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Review of the Fountainhead by Ayn Rand

May 4, 2014

I gave some good time to this book, and learnt a few things, only to be disappointed in the end by the authors dogmatism. Many things it raises against altruism are of importance to this day in terms of altruism promoting inauthentic ways of life. She shows well some of the disingenuous behavior people will perform, and how difficult people will make it for someone who dares to try and make a name for themselves and keep their integrity intact. How they will put obstacles in the way of them, as they do for Howard Roark, the architect, and at every step try to get them to sell out in some way, by accepting compromises here and there on his principles of how a building should be designed and constructed.

Ulitimately, I was let down by this book, that reads more and more as a propaganda piece, in which the characters gradually lose their own internal life source through the book, and more and more just become emptied out vessels for Rands political and ideological objectives.

Here is the review of it I gave on goodreads earlier:

This book has some highs and lows, some great insights and some dodgy ideologies. Great descriptions, and some dodgy dialogue. Many times supposed opponents of Roark call him names that he would find flattering: egotist, superman, and people in reality, simply would not give a person that gratification. Little things like this build up over time and make it all too obvious that the author is writing a rhetorical propaganda piece in the name of her ideology as much as anything else.

Much of this “ideology” is actually interesting and raises important and valuable philosophical questions. The problem is her dogmatic and blind certitude in her attachment to it, that comes out not in the characters as such, as it is fair enough that characters symbolise things in this way, but in the manner of portraying characters like a propaganda piece for certain values and beliefs and against others that is trying to brainwash you and force a polarisation of the debate, like a typical newspaper piece.

It is very efficient and clever brainwashing though, compared to most newspaper and media pieces, but it is still brainwashing nevertheless. The emergence, therefore, of cult style behavior from it is unsurprising to me. I have had the misfortune of trying to reason with one of these Rand followers, and for people claiming to be so attached to reason, they seem to have forgotten that reason tends to entail arguments, disagreements, and assessing strengths and weaknesses of various premises.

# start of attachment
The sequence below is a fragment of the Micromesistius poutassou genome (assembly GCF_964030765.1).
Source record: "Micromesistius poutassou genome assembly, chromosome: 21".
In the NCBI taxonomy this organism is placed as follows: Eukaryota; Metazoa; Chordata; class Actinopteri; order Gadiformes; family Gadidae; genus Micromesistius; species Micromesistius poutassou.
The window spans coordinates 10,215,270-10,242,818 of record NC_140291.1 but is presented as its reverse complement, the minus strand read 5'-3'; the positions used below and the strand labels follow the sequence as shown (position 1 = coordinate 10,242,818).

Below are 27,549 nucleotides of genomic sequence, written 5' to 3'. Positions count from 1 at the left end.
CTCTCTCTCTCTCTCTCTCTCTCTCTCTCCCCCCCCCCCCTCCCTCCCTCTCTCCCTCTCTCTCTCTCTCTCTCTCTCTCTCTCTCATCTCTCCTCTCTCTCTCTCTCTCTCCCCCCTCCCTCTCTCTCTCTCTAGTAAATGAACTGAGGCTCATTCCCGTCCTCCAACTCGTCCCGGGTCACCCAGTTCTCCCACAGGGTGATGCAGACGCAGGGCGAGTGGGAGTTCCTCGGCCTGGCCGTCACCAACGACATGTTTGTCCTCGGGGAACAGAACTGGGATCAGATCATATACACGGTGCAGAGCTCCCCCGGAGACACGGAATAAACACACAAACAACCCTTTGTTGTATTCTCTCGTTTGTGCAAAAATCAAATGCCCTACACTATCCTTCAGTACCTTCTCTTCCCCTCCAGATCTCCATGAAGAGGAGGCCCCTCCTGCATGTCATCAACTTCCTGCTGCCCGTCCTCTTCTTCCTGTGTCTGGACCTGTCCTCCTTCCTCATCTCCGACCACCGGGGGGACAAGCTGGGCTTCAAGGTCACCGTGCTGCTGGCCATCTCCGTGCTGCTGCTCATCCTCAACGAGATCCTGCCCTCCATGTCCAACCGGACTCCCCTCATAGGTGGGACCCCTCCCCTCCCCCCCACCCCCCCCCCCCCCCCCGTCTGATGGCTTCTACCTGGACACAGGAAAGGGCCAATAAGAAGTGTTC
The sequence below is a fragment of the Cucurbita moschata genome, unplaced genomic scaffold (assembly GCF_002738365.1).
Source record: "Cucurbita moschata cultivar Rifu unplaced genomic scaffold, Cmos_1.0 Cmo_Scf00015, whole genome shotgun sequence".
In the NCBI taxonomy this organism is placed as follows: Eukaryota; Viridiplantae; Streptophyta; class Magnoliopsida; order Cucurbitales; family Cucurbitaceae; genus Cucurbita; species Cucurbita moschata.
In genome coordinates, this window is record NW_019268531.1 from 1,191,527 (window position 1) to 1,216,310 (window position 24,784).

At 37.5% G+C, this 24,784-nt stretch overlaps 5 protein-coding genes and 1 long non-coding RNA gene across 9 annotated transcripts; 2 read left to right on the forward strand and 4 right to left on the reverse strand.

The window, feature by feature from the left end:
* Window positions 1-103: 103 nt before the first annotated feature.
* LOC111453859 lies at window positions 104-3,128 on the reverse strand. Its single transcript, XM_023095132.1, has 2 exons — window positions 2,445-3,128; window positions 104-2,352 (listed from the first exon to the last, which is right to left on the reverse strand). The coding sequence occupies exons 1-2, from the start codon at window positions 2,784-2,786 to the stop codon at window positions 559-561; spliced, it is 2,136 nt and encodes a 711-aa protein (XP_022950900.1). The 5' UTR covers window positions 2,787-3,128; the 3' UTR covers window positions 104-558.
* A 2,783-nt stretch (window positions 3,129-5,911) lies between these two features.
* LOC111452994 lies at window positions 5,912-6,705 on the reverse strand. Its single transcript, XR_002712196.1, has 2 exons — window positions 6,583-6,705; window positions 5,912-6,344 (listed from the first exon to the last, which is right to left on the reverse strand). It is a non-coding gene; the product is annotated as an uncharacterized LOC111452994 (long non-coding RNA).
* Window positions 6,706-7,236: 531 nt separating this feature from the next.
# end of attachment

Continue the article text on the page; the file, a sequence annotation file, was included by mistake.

To Rand followers unfortunately, what they mean by reason is I know the true premises and everything I say from those true premises is deductive truth also that can’t be questioned, so there is no argument to be had, I am right and you are wrong. There is a Spinozean style approach to Randians, without the integrity or dignity of a Spinoza who laid out all his premises openly for us to see in his ethics, so that we may debate and criticise some of his assumptions. Unlike the Randian who shifts ground from one “irrefutable” premise to another as the convenience of the moment dictates. Needless to say this type of thing is very typical blind, headless dogmatism, very aware of everyone eles assumptions, but completely unaware of its own, and it would be a disservice to philosophy to lower itself to this type of approach to the world.

In summary then,

  1. Good propaganda
  2. good ideas
  3. good rhetoric
  4. important debates
  5. passionate and enthusiastic


  1. Poor philosophy
  2. Dogmatic reasoning
  3. poor handling of debates
  4. contrived dialogue
  5. Naive ideological attachment

From → Philosophy, Writing

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